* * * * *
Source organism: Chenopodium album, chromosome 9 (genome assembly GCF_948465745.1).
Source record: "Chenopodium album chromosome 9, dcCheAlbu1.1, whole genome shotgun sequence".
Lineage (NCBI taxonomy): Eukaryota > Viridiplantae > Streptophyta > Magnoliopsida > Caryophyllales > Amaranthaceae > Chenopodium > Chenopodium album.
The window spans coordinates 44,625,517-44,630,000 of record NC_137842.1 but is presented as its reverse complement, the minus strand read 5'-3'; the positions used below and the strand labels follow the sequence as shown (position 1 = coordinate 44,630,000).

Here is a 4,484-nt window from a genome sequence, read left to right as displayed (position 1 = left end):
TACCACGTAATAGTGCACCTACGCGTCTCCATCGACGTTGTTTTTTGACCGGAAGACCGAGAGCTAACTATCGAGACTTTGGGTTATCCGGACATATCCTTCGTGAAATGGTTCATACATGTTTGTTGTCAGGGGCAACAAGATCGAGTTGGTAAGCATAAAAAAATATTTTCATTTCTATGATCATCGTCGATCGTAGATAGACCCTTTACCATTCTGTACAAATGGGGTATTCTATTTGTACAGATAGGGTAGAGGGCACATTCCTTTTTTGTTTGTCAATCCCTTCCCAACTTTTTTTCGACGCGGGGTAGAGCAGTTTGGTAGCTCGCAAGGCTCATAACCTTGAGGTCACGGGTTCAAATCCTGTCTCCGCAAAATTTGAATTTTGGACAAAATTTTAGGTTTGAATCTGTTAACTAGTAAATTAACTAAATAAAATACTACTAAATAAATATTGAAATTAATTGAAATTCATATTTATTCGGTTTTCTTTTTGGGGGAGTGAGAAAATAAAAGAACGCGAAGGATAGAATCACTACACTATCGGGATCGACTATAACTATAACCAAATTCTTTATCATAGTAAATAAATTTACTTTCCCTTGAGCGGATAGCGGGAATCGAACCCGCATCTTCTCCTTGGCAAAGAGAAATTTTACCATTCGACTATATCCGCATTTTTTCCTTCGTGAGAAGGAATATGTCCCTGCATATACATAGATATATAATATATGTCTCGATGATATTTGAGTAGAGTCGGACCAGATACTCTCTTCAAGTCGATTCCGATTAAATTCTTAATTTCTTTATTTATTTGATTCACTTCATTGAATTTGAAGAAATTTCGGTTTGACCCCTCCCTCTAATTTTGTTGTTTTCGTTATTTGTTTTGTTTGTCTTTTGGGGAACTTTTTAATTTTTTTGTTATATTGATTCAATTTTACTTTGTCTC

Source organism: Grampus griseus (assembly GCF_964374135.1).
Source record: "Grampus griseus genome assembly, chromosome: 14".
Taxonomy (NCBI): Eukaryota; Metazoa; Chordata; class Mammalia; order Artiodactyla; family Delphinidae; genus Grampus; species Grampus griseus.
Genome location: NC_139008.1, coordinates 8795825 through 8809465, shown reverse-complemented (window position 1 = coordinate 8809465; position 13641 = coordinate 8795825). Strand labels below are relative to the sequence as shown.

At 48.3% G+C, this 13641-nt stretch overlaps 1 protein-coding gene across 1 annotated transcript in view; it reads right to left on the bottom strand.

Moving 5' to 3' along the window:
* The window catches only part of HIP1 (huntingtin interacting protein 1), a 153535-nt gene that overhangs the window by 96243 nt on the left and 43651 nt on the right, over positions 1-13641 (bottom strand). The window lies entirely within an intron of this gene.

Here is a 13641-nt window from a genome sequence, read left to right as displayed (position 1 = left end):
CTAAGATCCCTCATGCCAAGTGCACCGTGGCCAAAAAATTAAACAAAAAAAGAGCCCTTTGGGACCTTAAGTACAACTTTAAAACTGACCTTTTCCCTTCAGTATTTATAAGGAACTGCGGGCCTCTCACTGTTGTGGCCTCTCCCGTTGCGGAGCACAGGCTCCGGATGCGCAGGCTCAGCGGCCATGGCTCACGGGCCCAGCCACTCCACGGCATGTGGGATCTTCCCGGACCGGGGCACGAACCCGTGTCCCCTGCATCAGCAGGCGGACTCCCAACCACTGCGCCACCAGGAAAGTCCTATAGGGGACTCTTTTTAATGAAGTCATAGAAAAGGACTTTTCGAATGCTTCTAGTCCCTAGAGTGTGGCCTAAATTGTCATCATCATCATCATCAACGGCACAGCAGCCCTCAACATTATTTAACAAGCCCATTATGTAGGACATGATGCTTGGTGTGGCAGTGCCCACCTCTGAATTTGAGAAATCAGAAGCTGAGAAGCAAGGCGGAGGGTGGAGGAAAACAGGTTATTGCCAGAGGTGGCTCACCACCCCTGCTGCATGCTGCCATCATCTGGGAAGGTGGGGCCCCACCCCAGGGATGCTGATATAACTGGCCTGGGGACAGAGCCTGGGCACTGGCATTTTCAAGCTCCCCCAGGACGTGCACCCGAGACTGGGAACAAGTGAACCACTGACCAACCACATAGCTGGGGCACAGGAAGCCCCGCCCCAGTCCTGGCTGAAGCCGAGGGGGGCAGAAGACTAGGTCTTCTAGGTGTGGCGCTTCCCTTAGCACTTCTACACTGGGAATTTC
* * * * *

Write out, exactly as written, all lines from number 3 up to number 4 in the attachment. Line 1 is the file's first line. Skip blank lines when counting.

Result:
Lineage (NCBI taxonomy): Eukaryota > Viridiplantae > Streptophyta > Magnoliopsida > Caryophyllales > Amaranthaceae > Chenopodium > Chenopodium album.
The window spans coordinates 44,625,517-44,630,000 of record NC_137842.1 but is presented as its reverse complement, the minus strand read 5'-3'; the positions used below and the strand labels follow the sequence as shown (position 1 = coordinate 44,630,000).